The TL;DR -- vapor barriers belong on the outside only
You should only place a vapor barrier on the exterior side of the exterior wall, allowing the assembly to dry back to the inside if water does get in past the tub surround. I would recommend paperless drywall over cement board for the tub surround, as well -- gypsum board of all types is vapor open (around 50 perms) while serving as an air barrier, allowing drying to the inside without letting a ton of humid air into the wall cavity, while cement board is a fairly severe vapor retarder at 4-8 perms, which puts more pressure on the ability of your tub surround to keep water out of the wall to begin with.
What happens when you try to stick one on the inside?
When you stick a vapor barrier on the inside of a building, all will seem well at first, until you go and turn the air conditioner on. Then, the moisture in the warm, humid outside air that fills the wall cavity will start to condense on the cold exterior surface of the vapor barrier (assuming an insulated assembly), and you get mold as a result.
A similar problem will happen if you try to insert two vapor barriers in the same assembly -- the inside one will still generate condensation despite the efforts of the outside one to keep all that humidity at bay, and now there's utterly nowhere for the moisture to go!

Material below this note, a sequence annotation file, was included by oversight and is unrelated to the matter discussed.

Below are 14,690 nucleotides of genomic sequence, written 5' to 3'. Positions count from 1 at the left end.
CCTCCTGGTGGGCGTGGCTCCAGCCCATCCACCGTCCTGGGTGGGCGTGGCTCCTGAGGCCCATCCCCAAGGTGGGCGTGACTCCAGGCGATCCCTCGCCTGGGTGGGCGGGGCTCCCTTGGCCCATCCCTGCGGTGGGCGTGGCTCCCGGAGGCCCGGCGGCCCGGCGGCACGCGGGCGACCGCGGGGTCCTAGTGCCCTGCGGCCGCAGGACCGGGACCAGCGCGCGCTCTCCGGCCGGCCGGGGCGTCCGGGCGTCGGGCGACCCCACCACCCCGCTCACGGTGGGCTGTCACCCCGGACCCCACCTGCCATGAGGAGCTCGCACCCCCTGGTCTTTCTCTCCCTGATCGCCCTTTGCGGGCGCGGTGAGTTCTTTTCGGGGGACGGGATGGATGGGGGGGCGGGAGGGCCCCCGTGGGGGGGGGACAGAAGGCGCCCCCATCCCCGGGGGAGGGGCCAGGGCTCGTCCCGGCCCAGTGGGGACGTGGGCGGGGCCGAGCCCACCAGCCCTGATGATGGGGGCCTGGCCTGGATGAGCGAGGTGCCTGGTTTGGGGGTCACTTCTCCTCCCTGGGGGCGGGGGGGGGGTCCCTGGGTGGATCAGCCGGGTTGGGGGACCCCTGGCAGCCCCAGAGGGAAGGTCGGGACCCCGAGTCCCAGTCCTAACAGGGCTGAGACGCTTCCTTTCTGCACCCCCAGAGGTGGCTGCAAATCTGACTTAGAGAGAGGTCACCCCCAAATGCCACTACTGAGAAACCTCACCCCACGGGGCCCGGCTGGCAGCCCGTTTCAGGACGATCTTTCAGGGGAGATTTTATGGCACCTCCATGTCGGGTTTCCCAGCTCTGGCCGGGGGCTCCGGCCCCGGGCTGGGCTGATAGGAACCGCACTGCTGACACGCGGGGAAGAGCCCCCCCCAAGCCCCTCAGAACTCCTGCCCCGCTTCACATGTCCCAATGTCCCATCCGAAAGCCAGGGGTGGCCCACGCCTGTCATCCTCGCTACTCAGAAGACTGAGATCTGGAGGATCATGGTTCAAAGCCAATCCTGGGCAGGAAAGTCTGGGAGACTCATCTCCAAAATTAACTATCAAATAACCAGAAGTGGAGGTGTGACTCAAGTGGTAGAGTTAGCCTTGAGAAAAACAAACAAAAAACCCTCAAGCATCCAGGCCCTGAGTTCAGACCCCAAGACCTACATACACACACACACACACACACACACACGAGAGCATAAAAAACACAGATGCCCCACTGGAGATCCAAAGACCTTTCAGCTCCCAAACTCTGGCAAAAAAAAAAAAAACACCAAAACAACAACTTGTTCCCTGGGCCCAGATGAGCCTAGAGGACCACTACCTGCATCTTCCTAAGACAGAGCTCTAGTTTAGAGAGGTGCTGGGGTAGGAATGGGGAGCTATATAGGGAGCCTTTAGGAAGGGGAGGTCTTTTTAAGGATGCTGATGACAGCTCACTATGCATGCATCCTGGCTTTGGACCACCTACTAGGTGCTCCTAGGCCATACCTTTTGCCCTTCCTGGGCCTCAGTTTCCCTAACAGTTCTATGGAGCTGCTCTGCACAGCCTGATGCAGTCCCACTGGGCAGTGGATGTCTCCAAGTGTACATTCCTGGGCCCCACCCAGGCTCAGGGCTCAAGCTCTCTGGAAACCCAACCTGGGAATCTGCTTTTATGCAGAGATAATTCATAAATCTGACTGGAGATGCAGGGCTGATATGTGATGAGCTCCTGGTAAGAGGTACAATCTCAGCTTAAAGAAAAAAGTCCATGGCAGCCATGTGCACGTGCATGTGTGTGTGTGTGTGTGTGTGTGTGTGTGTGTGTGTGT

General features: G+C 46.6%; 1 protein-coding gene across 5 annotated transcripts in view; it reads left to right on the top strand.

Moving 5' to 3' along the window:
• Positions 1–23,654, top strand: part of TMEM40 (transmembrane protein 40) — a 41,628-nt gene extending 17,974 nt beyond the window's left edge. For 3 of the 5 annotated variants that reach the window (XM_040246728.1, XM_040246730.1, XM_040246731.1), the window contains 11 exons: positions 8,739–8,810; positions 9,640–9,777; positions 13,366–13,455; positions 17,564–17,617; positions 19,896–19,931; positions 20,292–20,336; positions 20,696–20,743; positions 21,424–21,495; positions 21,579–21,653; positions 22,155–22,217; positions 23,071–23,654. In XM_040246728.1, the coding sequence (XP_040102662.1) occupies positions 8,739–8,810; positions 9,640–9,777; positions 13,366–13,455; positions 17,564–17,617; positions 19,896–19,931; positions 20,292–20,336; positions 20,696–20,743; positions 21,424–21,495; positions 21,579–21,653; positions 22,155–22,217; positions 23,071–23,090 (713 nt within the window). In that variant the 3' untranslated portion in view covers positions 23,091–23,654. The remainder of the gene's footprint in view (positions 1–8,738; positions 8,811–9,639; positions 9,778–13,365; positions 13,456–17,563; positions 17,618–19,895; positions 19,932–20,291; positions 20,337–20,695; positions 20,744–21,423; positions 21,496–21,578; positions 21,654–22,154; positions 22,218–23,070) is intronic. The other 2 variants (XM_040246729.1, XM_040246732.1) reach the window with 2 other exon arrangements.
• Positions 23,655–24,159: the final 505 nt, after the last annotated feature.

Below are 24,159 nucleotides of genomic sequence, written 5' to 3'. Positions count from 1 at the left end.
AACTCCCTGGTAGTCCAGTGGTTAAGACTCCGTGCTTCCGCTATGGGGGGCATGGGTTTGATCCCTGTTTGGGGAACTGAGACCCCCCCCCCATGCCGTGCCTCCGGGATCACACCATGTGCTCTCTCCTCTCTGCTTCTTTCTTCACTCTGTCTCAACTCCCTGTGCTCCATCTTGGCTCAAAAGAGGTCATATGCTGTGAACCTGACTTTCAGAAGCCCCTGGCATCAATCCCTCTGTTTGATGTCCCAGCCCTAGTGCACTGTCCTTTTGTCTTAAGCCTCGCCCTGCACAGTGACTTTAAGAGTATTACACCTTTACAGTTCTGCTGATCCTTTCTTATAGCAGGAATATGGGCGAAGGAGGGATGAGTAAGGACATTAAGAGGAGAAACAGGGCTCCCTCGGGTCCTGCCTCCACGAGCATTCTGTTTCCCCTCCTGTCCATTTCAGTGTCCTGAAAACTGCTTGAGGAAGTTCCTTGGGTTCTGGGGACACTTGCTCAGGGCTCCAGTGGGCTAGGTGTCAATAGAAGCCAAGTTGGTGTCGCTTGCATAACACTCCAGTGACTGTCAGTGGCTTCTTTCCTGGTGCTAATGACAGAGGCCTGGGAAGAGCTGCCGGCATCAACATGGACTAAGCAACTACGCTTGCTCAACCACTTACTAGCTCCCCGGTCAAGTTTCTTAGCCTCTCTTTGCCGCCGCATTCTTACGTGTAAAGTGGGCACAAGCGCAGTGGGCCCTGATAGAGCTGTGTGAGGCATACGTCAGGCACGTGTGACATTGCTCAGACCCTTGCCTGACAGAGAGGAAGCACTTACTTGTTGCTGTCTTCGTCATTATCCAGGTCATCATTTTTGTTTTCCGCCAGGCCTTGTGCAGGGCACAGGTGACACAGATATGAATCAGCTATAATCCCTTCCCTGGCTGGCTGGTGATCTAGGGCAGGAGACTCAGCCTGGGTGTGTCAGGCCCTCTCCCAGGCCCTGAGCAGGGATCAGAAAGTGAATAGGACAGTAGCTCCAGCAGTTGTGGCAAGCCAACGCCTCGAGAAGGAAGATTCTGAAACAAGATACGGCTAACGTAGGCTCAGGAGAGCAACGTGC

Of course, there's no point in putting a vapor barrier on an interior wall -- the airspace of a partition should never communicate with that of an outside wall!
More info on why vapor barriers are like badgers can be found in BSI-073, aka "Macbeth Does Vapor Barriers."
Popsicles are for sucking, bathrooms aren't
One other mistake that can be made in a modern, tight house is to slap a "fart fan" in the bathroom and call bathroom ventilation done. Doing that just means that your makeup air will come from all sorts of random leaks that have no business providing indoor air to people -- especially if one of them happens to be the range hood, or the exhaust of some appliance.
The easiest way to solve this problem is to provide transfer air to the bathroom from a zone that's being blown on, say the basement, if your basement is a suitable transfer air supply, as not all are! (You'll need to provide, oh, 10% extra makeup air as this is a transfer air setup, as well.)
Of course, if the OP's house leaks more air than a SR-71 on the ground leaks JP-7, an old-fashioned bathroom exhaust fan like the one the OP proposes will serve him fine.
More on ventilation in general can be found in BSI-070, "First Deal with the Manure and Then Don't Suck", by the way.